For turning we'll use the xValue number as the speed, but turn the wheels in opposite directions. This will make the robot spin. A positive X value will mean the wheel turns forwards, and a negative value backwards. So for the left wheel we will use +xValue, for the right wheel we will use -xValue.

Putting this together we can add the xValue and yValue together to come up with a value for each wheel called 'leftWheel' and 'rightWheel'

leftWheel = yValue + xValue

rightWheel = yValue - xValue

Actually making the wheels move

Now we have our leftWheel and rightWheel values we can send them to the motors. There is an 'If' block for each motor, this is to check if the leftWheel (or rightWheel) value is positive or negative. To do this we check if the number is greater than 0 (leftWheel > 0, rightWheel > 0). If it's a positive number we use the 'forward' option in the motor block, if it's negative we use 'reverse'. Notice in the reverse blocks there is also an 'Absolute of' block before the wheel variable. This is because the motor block needs a positive number for the speed, 'absolute of' tells the Microbit to ignore the minus sign if a number is negative and use it as a positive number.

That's all we need! Download this code to the other Microbit and you are ready to go.

Step 6: Using Your Robot

Picture of Using Your Robot

Plug the controller Microbit into the motor driver board and connect the 4AA battery box. The motor board powers the Microbit and the motors, so you should see your icon on the LEDs.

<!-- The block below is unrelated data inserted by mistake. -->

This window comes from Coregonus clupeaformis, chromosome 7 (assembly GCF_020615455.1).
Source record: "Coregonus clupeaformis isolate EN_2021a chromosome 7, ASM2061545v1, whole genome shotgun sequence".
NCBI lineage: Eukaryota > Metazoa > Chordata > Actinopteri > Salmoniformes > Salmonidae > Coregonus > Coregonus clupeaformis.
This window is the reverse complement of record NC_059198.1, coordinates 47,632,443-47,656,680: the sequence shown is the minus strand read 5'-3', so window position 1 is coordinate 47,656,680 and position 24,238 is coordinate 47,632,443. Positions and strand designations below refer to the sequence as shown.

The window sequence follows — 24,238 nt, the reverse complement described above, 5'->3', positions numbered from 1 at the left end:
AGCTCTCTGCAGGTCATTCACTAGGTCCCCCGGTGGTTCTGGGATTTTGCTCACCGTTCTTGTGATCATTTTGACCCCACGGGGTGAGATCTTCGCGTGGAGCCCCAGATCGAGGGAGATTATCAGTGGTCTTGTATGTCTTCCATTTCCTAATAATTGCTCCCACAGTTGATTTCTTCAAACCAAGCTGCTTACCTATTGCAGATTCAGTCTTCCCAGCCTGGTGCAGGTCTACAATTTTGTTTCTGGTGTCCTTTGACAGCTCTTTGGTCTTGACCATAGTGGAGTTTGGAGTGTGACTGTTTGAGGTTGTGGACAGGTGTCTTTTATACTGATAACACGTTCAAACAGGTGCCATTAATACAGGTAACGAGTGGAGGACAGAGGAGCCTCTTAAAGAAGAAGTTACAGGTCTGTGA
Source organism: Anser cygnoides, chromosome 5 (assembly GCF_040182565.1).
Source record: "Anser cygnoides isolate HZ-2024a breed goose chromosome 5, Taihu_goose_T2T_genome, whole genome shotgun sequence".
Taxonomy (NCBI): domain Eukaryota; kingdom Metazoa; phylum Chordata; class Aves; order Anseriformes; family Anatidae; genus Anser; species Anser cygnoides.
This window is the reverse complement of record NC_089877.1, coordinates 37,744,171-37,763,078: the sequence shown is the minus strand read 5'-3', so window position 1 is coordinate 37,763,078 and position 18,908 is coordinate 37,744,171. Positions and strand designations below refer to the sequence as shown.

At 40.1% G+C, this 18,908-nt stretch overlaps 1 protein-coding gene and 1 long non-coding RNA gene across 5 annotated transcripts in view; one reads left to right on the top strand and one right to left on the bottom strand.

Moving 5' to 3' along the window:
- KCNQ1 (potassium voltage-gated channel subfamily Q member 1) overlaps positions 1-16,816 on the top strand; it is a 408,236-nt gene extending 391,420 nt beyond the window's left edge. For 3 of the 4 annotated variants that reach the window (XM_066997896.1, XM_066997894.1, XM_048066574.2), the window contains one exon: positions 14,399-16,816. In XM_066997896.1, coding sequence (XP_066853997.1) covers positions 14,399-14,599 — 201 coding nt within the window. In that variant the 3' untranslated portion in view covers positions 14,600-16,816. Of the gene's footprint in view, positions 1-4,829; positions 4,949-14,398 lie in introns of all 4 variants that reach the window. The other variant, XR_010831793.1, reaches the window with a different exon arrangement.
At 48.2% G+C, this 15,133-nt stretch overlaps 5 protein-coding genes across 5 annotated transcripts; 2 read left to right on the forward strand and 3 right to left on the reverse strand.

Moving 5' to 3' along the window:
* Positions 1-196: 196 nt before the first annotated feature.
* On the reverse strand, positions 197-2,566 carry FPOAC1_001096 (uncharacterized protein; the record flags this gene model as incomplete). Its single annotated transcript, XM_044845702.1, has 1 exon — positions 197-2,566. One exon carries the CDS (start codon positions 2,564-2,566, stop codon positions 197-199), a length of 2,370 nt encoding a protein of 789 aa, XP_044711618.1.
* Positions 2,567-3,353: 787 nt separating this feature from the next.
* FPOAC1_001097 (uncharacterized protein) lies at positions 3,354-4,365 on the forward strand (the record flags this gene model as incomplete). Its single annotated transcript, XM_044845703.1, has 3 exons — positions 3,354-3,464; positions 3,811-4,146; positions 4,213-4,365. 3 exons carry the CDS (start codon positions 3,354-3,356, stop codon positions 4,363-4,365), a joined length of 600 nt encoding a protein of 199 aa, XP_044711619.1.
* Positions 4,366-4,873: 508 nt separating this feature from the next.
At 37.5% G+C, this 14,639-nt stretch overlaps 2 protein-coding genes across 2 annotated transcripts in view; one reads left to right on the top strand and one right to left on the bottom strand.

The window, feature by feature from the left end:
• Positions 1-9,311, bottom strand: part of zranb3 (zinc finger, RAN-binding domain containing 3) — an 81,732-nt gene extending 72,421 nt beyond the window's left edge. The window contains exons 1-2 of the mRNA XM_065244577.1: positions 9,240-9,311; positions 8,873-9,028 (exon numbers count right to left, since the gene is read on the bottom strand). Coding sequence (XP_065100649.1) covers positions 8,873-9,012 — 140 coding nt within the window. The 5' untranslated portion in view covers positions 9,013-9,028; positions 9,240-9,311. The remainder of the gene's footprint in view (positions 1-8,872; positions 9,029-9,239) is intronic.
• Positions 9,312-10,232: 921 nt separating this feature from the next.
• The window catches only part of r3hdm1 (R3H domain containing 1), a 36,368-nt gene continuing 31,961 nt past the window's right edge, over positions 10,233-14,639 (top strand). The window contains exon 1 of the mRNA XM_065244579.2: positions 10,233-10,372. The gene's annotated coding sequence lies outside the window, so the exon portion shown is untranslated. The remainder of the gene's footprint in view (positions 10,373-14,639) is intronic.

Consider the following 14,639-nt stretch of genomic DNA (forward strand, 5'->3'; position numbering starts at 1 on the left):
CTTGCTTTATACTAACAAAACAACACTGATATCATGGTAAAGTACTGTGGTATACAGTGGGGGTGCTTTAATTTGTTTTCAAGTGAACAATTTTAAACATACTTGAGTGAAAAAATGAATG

Plug in the two AAA battery box into the remote Microbit.

Now if you tilt the remote board your robot should move!

If you want to extend this project you can;

  • Think about how we calculate the leftWheel and rightWheel variables. As the code stands these variables can be greater than the 100 maximum the motor block expects. This isn't a problem, it works, but can you think of a way to change the calculations so that the variables are always less than 100?
  • Add lights, a buzzer or a micro servo to the breakout pins on the motor driver board so your robot can do more. You can use the buttons on the Microbit to control these extras.
  • Design a new chassis to replace the CD
  • Show the direction the controller board is tilting with an arrow on the robot Microbit LEDs

Comments

martinbarratt (author)2017-05-23

this is great!

DIY Hacks and How Tos (author)2017-05-21

Cool robot.

Thanks.

About This Instructable

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Bio: I help at DoES maker nights and teach tech to kids at Little Sandbox and code clubs.